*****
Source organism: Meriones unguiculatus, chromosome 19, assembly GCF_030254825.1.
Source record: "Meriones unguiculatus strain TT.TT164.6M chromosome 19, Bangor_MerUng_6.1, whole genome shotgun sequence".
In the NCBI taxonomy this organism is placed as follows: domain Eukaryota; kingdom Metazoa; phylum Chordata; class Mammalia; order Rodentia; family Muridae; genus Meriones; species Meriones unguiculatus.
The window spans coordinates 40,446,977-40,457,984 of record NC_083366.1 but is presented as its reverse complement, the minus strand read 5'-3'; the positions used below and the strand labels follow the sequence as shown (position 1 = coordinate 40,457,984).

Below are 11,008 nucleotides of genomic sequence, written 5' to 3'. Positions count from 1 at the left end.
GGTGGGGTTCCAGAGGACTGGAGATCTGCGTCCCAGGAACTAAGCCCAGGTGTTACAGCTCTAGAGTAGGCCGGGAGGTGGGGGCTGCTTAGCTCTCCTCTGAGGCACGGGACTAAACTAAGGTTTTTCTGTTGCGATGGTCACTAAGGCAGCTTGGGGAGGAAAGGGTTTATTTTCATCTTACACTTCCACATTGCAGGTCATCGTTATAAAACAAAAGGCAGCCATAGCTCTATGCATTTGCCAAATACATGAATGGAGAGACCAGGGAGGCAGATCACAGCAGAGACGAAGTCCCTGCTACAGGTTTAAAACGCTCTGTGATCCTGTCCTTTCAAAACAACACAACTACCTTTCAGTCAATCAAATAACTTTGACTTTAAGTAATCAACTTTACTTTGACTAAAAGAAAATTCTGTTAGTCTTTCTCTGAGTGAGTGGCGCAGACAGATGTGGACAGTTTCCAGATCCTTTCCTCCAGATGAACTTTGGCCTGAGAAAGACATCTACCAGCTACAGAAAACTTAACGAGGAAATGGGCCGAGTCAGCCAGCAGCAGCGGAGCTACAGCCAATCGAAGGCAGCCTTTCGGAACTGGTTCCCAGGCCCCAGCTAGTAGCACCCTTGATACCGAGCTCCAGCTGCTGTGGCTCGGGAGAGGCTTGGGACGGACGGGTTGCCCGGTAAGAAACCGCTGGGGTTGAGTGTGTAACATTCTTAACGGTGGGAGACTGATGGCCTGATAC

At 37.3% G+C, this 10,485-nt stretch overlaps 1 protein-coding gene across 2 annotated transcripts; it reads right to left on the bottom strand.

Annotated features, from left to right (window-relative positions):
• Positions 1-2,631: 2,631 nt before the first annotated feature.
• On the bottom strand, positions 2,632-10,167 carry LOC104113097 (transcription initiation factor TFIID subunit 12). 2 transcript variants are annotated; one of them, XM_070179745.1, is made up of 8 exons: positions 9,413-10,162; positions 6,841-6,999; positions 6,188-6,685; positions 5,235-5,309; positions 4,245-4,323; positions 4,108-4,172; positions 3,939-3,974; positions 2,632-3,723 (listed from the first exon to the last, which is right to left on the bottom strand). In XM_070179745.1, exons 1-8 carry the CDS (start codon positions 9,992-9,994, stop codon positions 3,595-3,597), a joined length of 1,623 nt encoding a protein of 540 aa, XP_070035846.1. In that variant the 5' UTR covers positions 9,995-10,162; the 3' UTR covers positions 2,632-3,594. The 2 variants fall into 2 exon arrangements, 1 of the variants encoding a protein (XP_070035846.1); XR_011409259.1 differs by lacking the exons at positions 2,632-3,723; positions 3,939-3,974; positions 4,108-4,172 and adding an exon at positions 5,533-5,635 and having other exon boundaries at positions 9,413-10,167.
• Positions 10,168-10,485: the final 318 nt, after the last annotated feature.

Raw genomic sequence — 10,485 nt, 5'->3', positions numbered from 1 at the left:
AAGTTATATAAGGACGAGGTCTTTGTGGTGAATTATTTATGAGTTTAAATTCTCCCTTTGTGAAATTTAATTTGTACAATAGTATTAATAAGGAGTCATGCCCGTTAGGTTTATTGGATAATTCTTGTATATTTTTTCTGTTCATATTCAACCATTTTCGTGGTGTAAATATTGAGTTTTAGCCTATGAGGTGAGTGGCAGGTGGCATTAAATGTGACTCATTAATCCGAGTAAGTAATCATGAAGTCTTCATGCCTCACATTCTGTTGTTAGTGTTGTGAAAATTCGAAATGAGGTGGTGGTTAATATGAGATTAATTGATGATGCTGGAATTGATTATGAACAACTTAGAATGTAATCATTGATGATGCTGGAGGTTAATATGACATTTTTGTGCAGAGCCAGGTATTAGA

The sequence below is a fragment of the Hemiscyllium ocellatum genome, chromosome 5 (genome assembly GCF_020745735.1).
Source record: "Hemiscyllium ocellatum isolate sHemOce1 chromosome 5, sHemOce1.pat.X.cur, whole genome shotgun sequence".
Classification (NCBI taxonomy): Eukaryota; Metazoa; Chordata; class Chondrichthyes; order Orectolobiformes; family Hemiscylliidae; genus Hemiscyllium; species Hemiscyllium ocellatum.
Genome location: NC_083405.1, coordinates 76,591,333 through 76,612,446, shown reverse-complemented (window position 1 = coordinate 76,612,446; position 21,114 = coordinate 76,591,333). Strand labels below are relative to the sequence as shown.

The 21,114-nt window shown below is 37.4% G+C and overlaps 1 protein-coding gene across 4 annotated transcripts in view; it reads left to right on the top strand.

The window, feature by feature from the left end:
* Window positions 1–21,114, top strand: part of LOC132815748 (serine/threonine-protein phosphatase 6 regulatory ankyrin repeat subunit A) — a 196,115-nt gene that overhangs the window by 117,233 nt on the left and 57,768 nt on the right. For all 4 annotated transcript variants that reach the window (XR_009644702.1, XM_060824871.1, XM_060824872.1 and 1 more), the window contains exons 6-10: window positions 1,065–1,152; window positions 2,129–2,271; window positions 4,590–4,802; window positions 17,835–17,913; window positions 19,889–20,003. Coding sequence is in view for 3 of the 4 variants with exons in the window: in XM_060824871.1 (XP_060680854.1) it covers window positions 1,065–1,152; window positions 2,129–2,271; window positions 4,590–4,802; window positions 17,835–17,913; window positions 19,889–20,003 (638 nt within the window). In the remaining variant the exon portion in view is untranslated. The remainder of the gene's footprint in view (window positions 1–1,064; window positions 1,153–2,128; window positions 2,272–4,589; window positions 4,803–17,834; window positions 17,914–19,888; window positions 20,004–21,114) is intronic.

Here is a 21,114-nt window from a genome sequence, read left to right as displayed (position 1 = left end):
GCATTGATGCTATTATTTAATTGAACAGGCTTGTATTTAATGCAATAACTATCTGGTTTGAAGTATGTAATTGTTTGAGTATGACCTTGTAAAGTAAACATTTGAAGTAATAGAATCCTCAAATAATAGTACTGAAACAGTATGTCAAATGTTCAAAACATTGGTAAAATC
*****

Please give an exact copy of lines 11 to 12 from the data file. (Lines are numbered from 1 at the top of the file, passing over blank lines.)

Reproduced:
• Positions 10,168-10,485: the final 318 nt, after the last annotated feature.

Raw genomic sequence — 10,485 nt, 5'->3', positions numbered from 1 at the left: